Sarasota Delegation Hears Range of Requests



A promise for better university stature. A need for better roadways connecting Venice and North Port. A shift in how Florida fights red tide.

More than 60 local governments and organizations came before Sarasota County’s Legislative Delegation on Monday, each one with a promise for a better quality of life in the region and most with a request for state dollars in hand.

Karen Holbrook, regional chancellor for University of South Florida, Sarasota-Manatee, spoke to lawmakers about the progress on consolidation with the main Tampa campus, just a few years after the Sarasota campus won independent accreditation. She assured the change would allow more engineering and science programs to thrive in Sarasota, and she called on lawmakers to support the creation of a new technology complex on campus.

Meanwhile, officials with the Metropolitan Planning Organization asked for lawmakers to lobby transportation officials for faster funding of a River Road extension, a long-desired project slated to start in 2021. North Port Chamber of Commerce officials called on a streamlining of the certificate of need process so a hospital could open sooner in the state’s largest city without a hospital of its own.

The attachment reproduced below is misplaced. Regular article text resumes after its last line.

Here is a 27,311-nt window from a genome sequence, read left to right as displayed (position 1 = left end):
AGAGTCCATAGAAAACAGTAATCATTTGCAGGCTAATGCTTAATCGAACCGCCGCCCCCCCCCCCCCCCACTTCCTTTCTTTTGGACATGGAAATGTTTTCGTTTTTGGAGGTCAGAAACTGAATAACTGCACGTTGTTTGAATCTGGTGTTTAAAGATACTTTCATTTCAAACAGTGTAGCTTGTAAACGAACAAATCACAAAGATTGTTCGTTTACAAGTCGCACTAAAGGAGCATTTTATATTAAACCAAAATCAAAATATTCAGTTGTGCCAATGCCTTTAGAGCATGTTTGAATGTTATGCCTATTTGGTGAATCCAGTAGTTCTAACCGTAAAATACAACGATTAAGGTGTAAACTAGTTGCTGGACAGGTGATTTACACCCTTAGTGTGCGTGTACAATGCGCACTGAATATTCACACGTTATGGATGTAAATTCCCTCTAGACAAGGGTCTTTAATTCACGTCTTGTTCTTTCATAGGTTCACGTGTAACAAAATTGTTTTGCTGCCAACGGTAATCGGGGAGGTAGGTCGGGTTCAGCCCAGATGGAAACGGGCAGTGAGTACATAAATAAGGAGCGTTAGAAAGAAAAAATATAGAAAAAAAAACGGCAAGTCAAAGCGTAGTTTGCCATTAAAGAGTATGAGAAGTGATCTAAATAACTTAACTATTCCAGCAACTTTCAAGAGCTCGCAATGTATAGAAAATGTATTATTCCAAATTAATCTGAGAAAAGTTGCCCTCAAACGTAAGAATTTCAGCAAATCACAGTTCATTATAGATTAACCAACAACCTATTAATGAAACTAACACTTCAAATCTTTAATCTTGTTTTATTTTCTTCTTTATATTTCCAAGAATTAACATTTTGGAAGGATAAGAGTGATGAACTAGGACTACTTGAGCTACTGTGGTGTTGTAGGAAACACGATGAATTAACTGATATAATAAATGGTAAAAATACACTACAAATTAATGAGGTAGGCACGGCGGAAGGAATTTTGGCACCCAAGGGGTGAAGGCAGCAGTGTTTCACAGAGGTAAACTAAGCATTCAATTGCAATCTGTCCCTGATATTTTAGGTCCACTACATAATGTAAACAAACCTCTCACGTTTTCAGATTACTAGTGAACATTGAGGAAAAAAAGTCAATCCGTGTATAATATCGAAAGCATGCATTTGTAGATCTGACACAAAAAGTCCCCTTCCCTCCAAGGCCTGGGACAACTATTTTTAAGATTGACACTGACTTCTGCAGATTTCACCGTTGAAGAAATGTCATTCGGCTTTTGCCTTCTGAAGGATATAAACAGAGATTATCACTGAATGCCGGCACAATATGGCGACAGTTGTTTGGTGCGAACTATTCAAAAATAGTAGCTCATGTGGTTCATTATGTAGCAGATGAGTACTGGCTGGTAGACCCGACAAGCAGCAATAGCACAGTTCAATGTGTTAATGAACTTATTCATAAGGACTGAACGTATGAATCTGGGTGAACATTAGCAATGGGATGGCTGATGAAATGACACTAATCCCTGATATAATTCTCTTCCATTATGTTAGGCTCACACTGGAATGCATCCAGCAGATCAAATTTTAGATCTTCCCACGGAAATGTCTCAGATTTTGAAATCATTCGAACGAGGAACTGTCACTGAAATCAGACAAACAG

Michael Crosby, president and CEO of Mote Marine Laboratory, called on lawmakers to support a Florida Red Tide Mitigation and Technology Development Initiative, which he said would bring a “paradigm shift” in the state’s approach to harmful algal blooms. The request came after Visit Sarasota County President Virginia Haley informed lawmakers the region suffered a worse hit to tourism last year than it has felt since immediately after the Sept. 11 terrorist attacks.

State Rep. Wengay Newton, D-St. Petersburg, cautioned all comers that lawmakers in Tallahassee will be fighting over budget funding for projects in each of Florida’s 67 counties. “Everybody is snatching at this $90 billion budget to bring back the appropriations we need,” he said.

But state Sen. Joe Gruters, R-Sarasota, said most of the issues being discussed at the delegation meeting enjoyed bipartisan support. “We need the unified, strong support of entire delegation, and you know we have it,” he said.

State Rep. Tommy Gregory, R-Sarasota, said the delegation would work as a team in Tallahassee on regional concerns.

State Rep. Margaret Good, R-Sarasota, said the meeting was an important way to educate lawmakers about the value of projects. She said water quality efforts will be at the forefront of all lawmakers’ minds.

Photo by Jacob Ogles

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